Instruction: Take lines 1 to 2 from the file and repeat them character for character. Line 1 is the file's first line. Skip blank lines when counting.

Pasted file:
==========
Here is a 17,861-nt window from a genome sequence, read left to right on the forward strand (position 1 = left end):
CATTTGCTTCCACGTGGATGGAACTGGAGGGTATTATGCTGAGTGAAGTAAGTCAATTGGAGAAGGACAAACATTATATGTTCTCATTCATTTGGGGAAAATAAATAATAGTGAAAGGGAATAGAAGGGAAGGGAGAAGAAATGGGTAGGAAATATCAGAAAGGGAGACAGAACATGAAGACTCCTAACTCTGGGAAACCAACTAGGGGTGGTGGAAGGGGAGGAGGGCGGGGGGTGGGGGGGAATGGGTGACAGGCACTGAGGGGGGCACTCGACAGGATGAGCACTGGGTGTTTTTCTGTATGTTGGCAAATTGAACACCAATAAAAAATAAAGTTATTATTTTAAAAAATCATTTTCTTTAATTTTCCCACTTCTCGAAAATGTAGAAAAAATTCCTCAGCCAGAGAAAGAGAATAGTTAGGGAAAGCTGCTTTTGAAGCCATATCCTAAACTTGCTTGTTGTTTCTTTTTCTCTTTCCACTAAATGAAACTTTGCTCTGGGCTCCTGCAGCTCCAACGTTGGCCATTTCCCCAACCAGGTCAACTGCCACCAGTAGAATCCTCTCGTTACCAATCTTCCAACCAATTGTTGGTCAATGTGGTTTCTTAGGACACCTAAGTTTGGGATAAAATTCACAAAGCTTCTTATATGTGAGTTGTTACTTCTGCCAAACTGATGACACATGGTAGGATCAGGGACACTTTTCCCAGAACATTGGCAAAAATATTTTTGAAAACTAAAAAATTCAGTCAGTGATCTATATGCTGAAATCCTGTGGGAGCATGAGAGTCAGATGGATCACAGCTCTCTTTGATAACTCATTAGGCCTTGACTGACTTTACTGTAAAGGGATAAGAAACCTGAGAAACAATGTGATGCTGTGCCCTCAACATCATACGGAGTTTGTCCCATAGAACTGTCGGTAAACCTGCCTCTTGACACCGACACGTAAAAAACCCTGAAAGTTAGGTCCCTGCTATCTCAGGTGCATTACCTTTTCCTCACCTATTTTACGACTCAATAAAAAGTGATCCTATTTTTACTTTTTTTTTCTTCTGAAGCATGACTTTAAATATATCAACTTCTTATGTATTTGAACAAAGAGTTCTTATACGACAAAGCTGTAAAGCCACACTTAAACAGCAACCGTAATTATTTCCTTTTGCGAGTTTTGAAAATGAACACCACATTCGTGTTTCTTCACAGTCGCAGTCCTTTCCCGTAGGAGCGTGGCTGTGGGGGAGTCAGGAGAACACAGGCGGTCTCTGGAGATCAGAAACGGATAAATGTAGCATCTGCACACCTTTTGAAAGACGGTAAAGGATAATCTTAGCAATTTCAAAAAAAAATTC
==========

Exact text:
Here is a 17,861-nt window from a genome sequence, read left to right on the forward strand (position 1 = left end):
CATTTGCTTCCACGTGGATGGAACTGGAGGGTATTATGCTGAGTGAAGTAAGTCAATTGGAGAAGGACAAACATTATATGTTCTCATTCATTTGGGGAAAATAAATAATAGTGAAAGGGAATAGAAGGGAAGGGAGAAGAAATGGGTAGGAAATATCAGAAAGGGAGACAGAACATGAAGACTCCTAACTCTGGGAAACCAACTAGGGGTGGTGGAAGGGGAGGAGGGCGGGGGGTGGGGGGGAATGGGTGACAGGCACTGAGGGGGGCACTCGACAGGATGAGCACTGGGTGTTTTTCTGTATGTTGGCAAATTGAACACCAATAAAAAATAAAGTTATTATTTTAAAAAATCATTTTCTTTAATTTTCCCACTTCTCGAAAATGTAGAAAAAATTCCTCAGCCAGAGAAAGAGAATAGTTAGGGAAAGCTGCTTTTGAAGCCATATCCTAAACTTGCTTGTTGTTTCTTTTTCTCTTTCCACTAAATGAAACTTTGCTCTGGGCTCCTGCAGCTCCAACGTTGGCCATTTCCCCAACCAGGTCAACTGCCACCAGTAGAATCCTCTCGTTACCAATCTTCCAACCAATTGTTGGTCAATGTGGTTTCTTAGGACACCTAAGTTTGGGATAAAATTCACAAAGCTTCTTATATGTGAGTTGTTACTTCTGCCAAACTGATGACACATGGTAGGATCAGGGACACTTTTCCCAGAACATTGGCAAAAATATTTTTGAAAACTAAAAAATTCAGTCAGTGATCTATATGCTGAAATCCTGTGGGAGCATGAGAGTCAGATGGATCACAGCTCTCTTTGATAACTCATTAGGCCTTGACTGACTTTACTGTAAAGGGATAAGAAACCTGAGAAACAATGTGATGCTGTGCCCTCAACATCATACGGAGTTTGTCCCATAGAACTGTCGGTAAACCTGCCTCTTGACACCGACACGTAAAAAACCCTGAAAGTTAGGTCCCTGCTATCTCAGGTGCATTACCTTTTCCTCACCTATTTTACGACTCAATAAAAAGTGATCCTATTTTTACTTTTTTTTTCTTCTGAAGCATGACTTTAAATATATCAACTTCTTATGTATTTGAACAAAGAGTTCTTATACGACAAAGCTGTAAAGCCACACTTAAACAGCAACCGTAATTATTTCCTTTTGCGAGTTTTGAAAATGAACACCACATTCGTGTTTCTTCACAGTCGCAGTCCTTTCCCGTAGGAGCGTGGCTGTGGGGGAGTCAGGAGAACACAGGCGGTCTCTGGAGATCAGAAACGGATAAATGTAGCATCTGCACACCTTTTGAAAGACGGTAAAGGATAATCTTAGCAATTTCAAAAAAAAATTC